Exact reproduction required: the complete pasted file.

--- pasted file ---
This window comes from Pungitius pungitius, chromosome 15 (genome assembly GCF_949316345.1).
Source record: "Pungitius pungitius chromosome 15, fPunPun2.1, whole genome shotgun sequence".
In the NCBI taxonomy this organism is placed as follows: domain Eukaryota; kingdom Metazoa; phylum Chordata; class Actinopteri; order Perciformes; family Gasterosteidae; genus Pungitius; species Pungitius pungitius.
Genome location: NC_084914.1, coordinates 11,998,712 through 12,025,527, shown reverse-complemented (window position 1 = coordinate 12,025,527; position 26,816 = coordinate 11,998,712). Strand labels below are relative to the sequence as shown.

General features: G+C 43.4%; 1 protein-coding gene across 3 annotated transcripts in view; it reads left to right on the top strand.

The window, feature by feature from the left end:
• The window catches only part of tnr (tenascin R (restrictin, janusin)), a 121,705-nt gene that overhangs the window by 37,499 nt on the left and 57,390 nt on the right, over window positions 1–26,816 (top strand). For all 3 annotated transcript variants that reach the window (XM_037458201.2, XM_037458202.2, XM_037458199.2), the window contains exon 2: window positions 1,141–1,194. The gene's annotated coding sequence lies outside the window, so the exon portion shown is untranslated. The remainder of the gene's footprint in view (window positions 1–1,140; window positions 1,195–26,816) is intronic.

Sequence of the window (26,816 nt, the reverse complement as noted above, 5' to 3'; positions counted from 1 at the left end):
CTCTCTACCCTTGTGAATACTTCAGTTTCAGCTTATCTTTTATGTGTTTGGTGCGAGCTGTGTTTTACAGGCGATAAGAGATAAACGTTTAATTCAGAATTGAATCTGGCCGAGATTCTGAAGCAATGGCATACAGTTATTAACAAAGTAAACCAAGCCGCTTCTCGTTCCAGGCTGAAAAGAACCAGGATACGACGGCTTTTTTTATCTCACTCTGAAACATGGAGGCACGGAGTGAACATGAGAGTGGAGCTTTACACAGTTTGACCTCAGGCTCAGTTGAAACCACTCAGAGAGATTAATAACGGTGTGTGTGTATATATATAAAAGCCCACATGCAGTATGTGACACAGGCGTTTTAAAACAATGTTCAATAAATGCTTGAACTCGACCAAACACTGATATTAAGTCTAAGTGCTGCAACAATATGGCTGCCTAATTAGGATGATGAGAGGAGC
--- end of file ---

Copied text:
This window comes from Pungitius pungitius, chromosome 15 (genome assembly GCF_949316345.1).
Source record: "Pungitius pungitius chromosome 15, fPunPun2.1, whole genome shotgun sequence".
In the NCBI taxonomy this organism is placed as follows: domain Eukaryota; kingdom Metazoa; phylum Chordata; class Actinopteri; order Perciformes; family Gasterosteidae; genus Pungitius; species Pungitius pungitius.
Genome location: NC_084914.1, coordinates 11,998,712 through 12,025,527, shown reverse-complemented (window position 1 = coordinate 12,025,527; position 26,816 = coordinate 11,998,712). Strand labels below are relative to the sequence as shown.

General features: G+C 43.4%; 1 protein-coding gene across 3 annotated transcripts in view; it reads left to right on the top strand.

The window, feature by feature from the left end:
• The window catches only part of tnr (tenascin R (restrictin, janusin)), a 121,705-nt gene that overhangs the window by 37,499 nt on the left and 57,390 nt on the right, over window positions 1–26,816 (top strand). For all 3 annotated transcript variants that reach the window (XM_037458201.2, XM_037458202.2, XM_037458199.2), the window contains exon 2: window positions 1,141–1,194. The gene's annotated coding sequence lies outside the window, so the exon portion shown is untranslated. The remainder of the gene's footprint in view (window positions 1–1,140; window positions 1,195–26,816) is intronic.

Sequence of the window (26,816 nt, the reverse complement as noted above, 5' to 3'; positions counted from 1 at the left end):
CTCTCTACCCTTGTGAATACTTCAGTTTCAGCTTATCTTTTATGTGTTTGGTGCGAGCTGTGTTTTACAGGCGATAAGAGATAAACGTTTAATTCAGAATTGAATCTGGCCGAGATTCTGAAGCAATGGCATACAGTTATTAACAAAGTAAACCAAGCCGCTTCTCGTTCCAGGCTGAAAAGAACCAGGATACGACGGCTTTTTTTATCTCACTCTGAAACATGGAGGCACGGAGTGAACATGAGAGTGGAGCTTTACACAGTTTGACCTCAGGCTCAGTTGAAACCACTCAGAGAGATTAATAACGGTGTGTGTGTATATATATAAAAGCCCACATGCAGTATGTGACACAGGCGTTTTAAAACAATGTTCAATAAATGCTTGAACTCGACCAAACACTGATATTAAGTCTAAGTGCTGCAACAATATGGCTGCCTAATTAGGATGATGAGAGGAGC